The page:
Thus, there is ample reason to suspect the PRECELL trial may lead to a stem cell-based clinical trial that will yield valuable clinical information. The animal data shows definite value in using preconditioned MSCs as a treatment for HD, and if the proper patients are identified by the PRE-CELL trials, then hopefully it will lead to a “CELL” trial in which HD patients are treated with NTF+ MSCs.

Mind you, this treatment will only delay HD at best and buy them time. Such treatments will not cure them. The NTF+ MSCs survive for a finite period of time in the hostile environment of the striatum of the HD patient, and the relief they will provide will be temporary. MSCs do not differentiate into neurons in this case, and they do not replace dead neurons, but they only help spare living neurons from suffering the same fate.

Huntington disease striatum

There is an MSC cell line that does make neurons, and if this cell line were used in combination with NTF+ MSCs, then perhaps neural replacement could be a possibility.  Also neural precursor cells could be used in combination with NTF+ MSCs to increase their survival.  Even then, as long as diseased neurons are producing toxic products, until gene therapy is perfected to the point that the actual genetic lesion in the striatal neurons is fixed, the deterioration of the striatum is inevitable. However, treatments like this could, potentially, delay this deterioration. This clinical trial should give us more information on exactly that question.

Two more points are worth mentioning.  When fetal striatal grafts were implanted into the brains of HD patients, the grafts underwent disease-like degeneration, and actually made the patients worse (see Cicchetti et al. PNAS 2009; 106(30): 12483-8 and Cicchetti F, et al. Brain 2011; 134(pt 3): 641-52).  Straight fetal implants do not seem to work.  Please let’s put the kibosh on these gruesome experiments.  Secondly, when neuronal precursor cells differentiated from human embryonic stem cells were implanted into HD rodents, the implanted cells formed some neurons and improved behavior to some extent, but non-neuronal differentiation remained a problem (Song J, et al., Neurosci Lett 2007; 423(1): 58-61).  Having non-brain cells in your brain is a significant safety problem.  Thus, embryonic stem cell-derived neuronal precursor cells do not seem to be the best bet to date either.  So, this present clinical trial seems to be making the most of what is presently safely available.

Mouse Model of Huntington’s Disease Shows Replacement of Lost Neurons by Endogenous Stem Cell Populations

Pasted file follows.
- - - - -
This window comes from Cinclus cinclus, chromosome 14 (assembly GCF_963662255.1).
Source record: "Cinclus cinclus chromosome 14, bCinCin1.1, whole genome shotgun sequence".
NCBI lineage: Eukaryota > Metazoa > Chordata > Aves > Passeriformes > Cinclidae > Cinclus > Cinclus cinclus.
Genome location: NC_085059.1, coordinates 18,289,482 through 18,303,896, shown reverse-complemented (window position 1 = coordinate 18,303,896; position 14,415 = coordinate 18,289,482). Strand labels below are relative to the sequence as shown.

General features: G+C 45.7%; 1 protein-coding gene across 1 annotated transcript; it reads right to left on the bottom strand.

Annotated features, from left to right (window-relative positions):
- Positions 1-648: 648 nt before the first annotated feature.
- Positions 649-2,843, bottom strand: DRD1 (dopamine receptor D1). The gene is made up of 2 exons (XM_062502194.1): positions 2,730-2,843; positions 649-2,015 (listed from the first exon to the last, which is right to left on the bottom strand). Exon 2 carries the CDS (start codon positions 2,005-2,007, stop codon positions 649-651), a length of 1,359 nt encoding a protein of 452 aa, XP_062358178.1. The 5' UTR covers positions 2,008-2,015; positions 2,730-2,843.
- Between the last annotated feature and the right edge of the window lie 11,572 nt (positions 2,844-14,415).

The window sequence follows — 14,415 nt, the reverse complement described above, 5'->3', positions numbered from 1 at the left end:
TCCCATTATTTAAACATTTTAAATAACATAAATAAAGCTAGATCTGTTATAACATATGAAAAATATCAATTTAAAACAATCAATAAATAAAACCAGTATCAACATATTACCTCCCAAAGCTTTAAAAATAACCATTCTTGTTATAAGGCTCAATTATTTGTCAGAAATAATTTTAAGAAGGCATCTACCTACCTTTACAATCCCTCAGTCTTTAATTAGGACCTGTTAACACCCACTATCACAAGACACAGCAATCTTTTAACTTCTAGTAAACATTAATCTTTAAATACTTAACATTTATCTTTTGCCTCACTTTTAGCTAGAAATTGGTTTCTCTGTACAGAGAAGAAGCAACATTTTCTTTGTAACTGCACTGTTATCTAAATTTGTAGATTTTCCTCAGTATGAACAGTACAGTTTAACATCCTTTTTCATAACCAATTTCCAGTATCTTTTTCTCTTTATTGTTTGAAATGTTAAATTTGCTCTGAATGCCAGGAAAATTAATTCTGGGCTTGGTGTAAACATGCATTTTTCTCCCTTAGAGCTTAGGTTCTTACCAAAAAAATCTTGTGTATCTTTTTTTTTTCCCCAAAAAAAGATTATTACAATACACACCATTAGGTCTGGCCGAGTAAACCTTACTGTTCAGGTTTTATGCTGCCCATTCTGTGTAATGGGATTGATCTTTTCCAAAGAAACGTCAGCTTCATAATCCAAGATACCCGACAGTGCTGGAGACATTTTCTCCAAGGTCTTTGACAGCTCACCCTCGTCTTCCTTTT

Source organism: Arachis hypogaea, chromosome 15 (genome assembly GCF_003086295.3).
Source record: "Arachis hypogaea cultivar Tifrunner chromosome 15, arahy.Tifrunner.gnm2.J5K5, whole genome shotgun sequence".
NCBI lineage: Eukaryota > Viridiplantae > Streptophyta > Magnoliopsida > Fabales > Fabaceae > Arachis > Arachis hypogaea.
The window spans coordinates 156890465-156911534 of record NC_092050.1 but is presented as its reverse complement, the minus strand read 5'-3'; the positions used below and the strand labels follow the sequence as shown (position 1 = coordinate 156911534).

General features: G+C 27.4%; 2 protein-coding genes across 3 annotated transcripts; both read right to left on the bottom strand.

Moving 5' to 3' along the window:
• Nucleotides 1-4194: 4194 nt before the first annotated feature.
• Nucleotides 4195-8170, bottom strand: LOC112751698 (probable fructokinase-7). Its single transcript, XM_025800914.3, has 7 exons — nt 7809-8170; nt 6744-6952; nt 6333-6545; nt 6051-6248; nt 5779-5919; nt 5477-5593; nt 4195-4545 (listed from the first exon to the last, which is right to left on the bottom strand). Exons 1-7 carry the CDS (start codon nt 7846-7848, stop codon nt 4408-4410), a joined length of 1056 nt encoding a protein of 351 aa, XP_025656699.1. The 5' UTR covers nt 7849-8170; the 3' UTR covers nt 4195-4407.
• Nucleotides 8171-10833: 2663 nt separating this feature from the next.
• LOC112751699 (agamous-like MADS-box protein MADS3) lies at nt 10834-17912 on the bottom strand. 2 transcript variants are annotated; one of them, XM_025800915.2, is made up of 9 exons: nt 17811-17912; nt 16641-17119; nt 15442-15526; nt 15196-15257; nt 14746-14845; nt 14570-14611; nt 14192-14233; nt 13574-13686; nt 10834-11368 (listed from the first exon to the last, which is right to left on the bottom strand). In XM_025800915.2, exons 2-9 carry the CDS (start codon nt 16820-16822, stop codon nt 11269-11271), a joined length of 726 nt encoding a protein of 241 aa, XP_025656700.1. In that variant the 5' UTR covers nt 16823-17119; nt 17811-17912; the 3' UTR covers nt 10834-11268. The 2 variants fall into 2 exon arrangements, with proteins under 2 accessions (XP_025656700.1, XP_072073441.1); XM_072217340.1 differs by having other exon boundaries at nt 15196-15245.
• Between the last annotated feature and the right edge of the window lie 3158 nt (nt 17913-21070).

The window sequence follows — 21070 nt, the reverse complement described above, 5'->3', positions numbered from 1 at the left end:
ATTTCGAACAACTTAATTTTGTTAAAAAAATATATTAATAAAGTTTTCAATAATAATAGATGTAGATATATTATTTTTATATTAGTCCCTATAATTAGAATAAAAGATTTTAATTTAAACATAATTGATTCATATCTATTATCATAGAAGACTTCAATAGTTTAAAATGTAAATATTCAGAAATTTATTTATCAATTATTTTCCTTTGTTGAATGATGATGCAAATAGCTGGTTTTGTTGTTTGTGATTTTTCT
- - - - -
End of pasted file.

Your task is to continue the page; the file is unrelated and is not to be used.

Huntington’s disease (HD) is a debilitating and invariably fatal disease that results from mutations in the IT15 gene. IT151 stands for “interesting transcript 15,” but it is more commonly referred to as the “huntingtin” gene. Mutations in the front of the gene (exon 1 for those who are interested) expand a run of CAG codons, and these mutations are probably the result of DNA polymerase slippage. Because CAG codons encode the amino acid glutamine, the mutant proteins contain long polyglutamine repeats and these repeats tend to clump inside neurons.

These protein aggregates form in neurons of the “striatum.” The striatum is a region of the brain that is also called the striate nucleus of the striate body. The striatum receives its name from the fact that it is organized in striped layers of gray and white matter. The striate nucleus is part of the cerebrum or forebrain.


Mutant Huntington (Htt) protein has a toxic that causes cell death by means of unknown mechanisms. Clinically, the most obvious symptoms of HD involve involuntary movements of the arms, legs, and face. But the severe cognitive and personality changes are the most devastating to HD patients and most troubling for their caregivers.

Researchers are using animal models of HD to study the disease pathogenesis, to elucidate areas of the brain involved in structural and functional decline, and to evaluate potential therapeutic interventions. These animal models include injecting toxins into the brain to kill off those populations of neurons that typically die in HD patients, and transgenic models in which animals are bred with either extra mutant copies of the Htt gene or a pair of copies of the mutant Htt gene that have replaced the original, normal copies. All of these model systems have limitations, but they are all useful in some way for assessing the pathology of HD.